Winner of the 2017 Pulitzer Prize for Biography/Autobiography
Is there a fate worse than the death of a loved one? By the end of Hisham Matar’s lyrical memoir ‘The Return: Fathers, Sons and the Land in Between’ — which chronicles the disappearance of his father Jaballa by Muammar Qaddafi’s tyrannical regime in Libya — the reader is left digesting a question which permeates the book. ‘The Return’ offers a harrowing yet beautiful insight into the purgatory this lack of certainty rendered in the heart and mind of the author. Matar observes that “when a father is neither dead nor alive, when he is a ghost, the will is impotent”. His obsessive search for answers to his father’s whereabouts leave him in a state of limbo, both physically and psychologically, as his self-identity is put on indefinite hold. The abyss of his father’s disappearance hangs over his family — we learn that Jaballa Matar was taken to Abu Salim prison in Tripoli, known as ‘The Last Stop’ — but simultaneously provides the reader with the basis for a fascinating exposition into the political and social consequences of the Qaddafi regime on the state of Libya and its people.
An architect by trade, Matar attempts to construct a framework of meaning to rationalise the consequences such injustice had on his life. Even whilst attending school in England as a teenager he refused to adopt native mannerisms or the local dialect and his “bloody-minded commitment to rootlessness” defines his life in the same way his father’s disappearance defines this book. The back and forth of the chapters — the transience of time and place — perhaps reflects the author’s inner monologue that such uncertainty and personal chaos bestows on the mind. His father’s disappearance pitted a nation against the intimate reality of a family, one where “the once balanced structure of the four columns was now in perpetual strain”.
The book opens with Matar about to return to his native homeland for the first time in almost 30 years. We learn that he had avoided returning for so long because he was “reluctant to give Libya any more than it had already taken”. He views himself rather pitifully when comparing his situation to that of the Russian Andrei Bersyenev in On the Eve, a sentiment possibly borne by the ‘survivor’s guilt’ he bore while his father, uncle and two cousins languished in the hell-hole of Abu Salim. “Guilt is an exile’s eternal companion. It stains every departure”.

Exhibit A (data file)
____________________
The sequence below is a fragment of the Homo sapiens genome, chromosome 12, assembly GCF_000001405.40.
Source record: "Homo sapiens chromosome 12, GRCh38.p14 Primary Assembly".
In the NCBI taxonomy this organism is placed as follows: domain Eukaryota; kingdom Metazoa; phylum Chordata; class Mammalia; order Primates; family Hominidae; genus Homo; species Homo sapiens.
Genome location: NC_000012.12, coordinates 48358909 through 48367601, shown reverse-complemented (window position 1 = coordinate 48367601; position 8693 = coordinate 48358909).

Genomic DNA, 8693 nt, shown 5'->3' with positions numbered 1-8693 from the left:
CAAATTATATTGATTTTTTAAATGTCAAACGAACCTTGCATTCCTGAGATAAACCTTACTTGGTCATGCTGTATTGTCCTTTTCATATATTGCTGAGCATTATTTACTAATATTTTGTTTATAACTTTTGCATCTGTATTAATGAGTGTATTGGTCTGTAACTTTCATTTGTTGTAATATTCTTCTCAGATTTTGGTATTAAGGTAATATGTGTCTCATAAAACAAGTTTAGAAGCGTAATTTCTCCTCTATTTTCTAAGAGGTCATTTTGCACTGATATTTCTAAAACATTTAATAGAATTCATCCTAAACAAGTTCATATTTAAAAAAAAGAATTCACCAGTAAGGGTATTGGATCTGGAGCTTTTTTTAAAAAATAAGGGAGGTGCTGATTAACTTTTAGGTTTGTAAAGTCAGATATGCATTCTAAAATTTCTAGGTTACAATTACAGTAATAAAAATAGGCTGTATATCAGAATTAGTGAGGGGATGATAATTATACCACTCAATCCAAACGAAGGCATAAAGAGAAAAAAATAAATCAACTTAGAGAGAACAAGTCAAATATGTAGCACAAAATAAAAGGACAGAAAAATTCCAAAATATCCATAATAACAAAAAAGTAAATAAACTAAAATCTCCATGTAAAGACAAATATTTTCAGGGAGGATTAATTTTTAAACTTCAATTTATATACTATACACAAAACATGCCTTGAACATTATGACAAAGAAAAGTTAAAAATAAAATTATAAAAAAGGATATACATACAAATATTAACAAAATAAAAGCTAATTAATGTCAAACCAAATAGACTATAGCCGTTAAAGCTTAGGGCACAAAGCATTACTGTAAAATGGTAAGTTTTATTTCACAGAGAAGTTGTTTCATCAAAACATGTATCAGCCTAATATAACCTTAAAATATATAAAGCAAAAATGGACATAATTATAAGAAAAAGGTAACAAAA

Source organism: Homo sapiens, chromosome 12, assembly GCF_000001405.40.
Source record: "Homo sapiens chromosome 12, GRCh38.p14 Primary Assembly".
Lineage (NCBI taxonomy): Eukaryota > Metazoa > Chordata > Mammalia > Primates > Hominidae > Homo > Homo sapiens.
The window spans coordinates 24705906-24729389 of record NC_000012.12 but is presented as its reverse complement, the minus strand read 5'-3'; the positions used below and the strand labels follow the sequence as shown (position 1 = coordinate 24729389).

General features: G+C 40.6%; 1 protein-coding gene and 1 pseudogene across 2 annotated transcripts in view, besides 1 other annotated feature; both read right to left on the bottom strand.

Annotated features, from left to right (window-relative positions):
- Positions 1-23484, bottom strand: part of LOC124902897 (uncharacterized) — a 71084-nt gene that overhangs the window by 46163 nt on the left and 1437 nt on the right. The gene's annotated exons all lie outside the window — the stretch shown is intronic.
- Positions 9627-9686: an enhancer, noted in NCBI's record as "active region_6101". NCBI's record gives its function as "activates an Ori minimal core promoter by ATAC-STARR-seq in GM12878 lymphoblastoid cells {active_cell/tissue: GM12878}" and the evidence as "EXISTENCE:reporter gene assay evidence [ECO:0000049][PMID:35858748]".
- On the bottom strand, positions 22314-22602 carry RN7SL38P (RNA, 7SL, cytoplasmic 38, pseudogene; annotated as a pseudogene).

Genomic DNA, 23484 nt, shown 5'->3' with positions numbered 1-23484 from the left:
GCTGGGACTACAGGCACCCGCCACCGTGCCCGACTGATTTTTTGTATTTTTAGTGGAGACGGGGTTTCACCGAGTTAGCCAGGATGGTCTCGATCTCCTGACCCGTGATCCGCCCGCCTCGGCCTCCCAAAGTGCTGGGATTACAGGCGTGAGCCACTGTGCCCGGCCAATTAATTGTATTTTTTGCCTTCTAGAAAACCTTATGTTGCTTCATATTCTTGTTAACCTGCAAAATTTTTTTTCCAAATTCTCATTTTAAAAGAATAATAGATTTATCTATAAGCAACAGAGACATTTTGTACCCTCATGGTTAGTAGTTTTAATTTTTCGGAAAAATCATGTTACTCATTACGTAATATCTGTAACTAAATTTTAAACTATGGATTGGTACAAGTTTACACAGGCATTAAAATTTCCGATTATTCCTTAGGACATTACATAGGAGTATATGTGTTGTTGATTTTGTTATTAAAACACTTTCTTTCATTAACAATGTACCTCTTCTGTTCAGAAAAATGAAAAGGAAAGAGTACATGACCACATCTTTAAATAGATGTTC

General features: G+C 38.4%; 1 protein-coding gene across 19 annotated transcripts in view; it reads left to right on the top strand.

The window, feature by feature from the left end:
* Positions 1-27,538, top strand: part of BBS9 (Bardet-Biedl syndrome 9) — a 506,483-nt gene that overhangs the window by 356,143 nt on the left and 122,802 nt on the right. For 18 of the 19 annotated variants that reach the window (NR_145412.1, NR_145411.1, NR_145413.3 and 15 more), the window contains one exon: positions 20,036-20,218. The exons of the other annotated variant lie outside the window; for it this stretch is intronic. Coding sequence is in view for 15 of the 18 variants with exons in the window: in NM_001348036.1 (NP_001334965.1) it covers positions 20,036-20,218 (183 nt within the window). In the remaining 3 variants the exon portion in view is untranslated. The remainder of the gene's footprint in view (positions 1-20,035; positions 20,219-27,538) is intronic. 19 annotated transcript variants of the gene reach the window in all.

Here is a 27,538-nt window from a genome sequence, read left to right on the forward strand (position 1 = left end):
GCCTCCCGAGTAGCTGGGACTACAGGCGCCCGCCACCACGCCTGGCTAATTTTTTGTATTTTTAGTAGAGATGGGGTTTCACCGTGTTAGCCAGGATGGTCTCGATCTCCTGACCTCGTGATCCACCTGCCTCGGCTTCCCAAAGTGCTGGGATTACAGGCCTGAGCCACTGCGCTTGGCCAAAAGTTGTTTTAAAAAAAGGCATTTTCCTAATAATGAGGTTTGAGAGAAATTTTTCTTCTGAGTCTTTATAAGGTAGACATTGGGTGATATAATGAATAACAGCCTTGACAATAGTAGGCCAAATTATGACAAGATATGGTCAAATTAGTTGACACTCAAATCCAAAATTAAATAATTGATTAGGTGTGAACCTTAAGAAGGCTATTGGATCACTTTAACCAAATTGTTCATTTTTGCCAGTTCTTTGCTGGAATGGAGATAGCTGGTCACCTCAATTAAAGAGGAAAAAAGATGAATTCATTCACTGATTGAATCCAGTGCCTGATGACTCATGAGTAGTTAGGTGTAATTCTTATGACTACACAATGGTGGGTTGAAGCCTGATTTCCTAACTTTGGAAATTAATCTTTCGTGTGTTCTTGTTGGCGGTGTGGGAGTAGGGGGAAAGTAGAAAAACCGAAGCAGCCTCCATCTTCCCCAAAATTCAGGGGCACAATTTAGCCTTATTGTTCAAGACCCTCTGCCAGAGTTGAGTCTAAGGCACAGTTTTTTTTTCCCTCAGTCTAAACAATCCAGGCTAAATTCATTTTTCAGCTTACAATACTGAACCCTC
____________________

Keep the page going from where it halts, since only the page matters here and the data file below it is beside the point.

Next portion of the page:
The book — albeit a wonderful tribute to a renowned man, who at times seemed to have been deified by those he left behind — also appears to be the author’s attempt at bridging the chasm between his life before and his life after his father’s disappearance in 1989. Matar sees an analogy between the prison his father was confined to and the mental imprisonment his psyche occupied from that moment onwards. The stories relayed of his father in prison mirror that of Victor Frankl’s iconic ‘Man’s Search for Meaning’. In spite of the physical and mental torture inflicted, the author’s uncle and two cousins survived their ordeal through their insistence on retaining a place within their souls that could not be broken or taken by the prison guards.
The decades long struggle for truth, a quest which made it as far as the corridors of Westminster, burns a realism into Matar’s writing that is understandable, a pragmatism borne by false hopes and dead-end clues; these are most evident in Matar’s often bizarre and infuriating interactions with Qaddafi’s son Saif al-Islam. Some things are better left unsaid, or not known. Matar feared that the truth may render him “forever undone”. This Sisyphean battle for his own existence is brought into stark reality when Matar alludes to irrational thoughts that once led him to consider ending his own life on a bridge in Paris, acknowledging “a presence implanted in me, one that knows better than anyone, perhaps even better than myself, that I am closer to the precipice than I can conceive”.
Yet the ambiguous conclusion of the book suggests that the author has succeeded in his quest in writing this memoir: an acceptance that those who robbed him of his father would no longer enjoy the leverage his grief imposed. Although earlier in the book Matar envies “the finality of funerals… I covet the certainty” later on he poignantly observes, having intellectualised his reality, the absurdity of marking a single date on the calendar as the end of a human life, given “the complexities of being, the mechanics of our anatomy, the intelligence of our biology and the endless firmament of our insecurity”.